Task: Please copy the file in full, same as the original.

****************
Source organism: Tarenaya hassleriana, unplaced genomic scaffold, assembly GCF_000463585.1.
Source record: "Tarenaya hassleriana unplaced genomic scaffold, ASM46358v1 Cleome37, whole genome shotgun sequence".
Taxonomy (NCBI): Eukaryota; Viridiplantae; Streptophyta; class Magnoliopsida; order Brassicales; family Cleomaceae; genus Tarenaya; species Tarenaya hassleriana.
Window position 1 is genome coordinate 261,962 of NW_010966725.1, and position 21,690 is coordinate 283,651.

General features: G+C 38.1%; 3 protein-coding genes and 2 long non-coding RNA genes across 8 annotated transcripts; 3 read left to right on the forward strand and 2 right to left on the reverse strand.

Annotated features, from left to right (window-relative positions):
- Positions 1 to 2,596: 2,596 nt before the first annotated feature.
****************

Source organism: Tarenaya hassleriana, unplaced genomic scaffold, assembly GCF_000463585.1.
Source record: "Tarenaya hassleriana unplaced genomic scaffold, ASM46358v1 Cleome37, whole genome shotgun sequence".
Taxonomy (NCBI): Eukaryota; Viridiplantae; Streptophyta; class Magnoliopsida; order Brassicales; family Cleomaceae; genus Tarenaya; species Tarenaya hassleriana.
Window position 1 is genome coordinate 261,962 of NW_010966725.1, and position 21,690 is coordinate 283,651.

General features: G+C 38.1%; 3 protein-coding genes and 2 long non-coding RNA genes across 8 annotated transcripts; 3 read left to right on the forward strand and 2 right to left on the reverse strand.

Annotated features, from left to right (window-relative positions):
- Positions 1 to 2,596: 2,596 nt before the first annotated feature.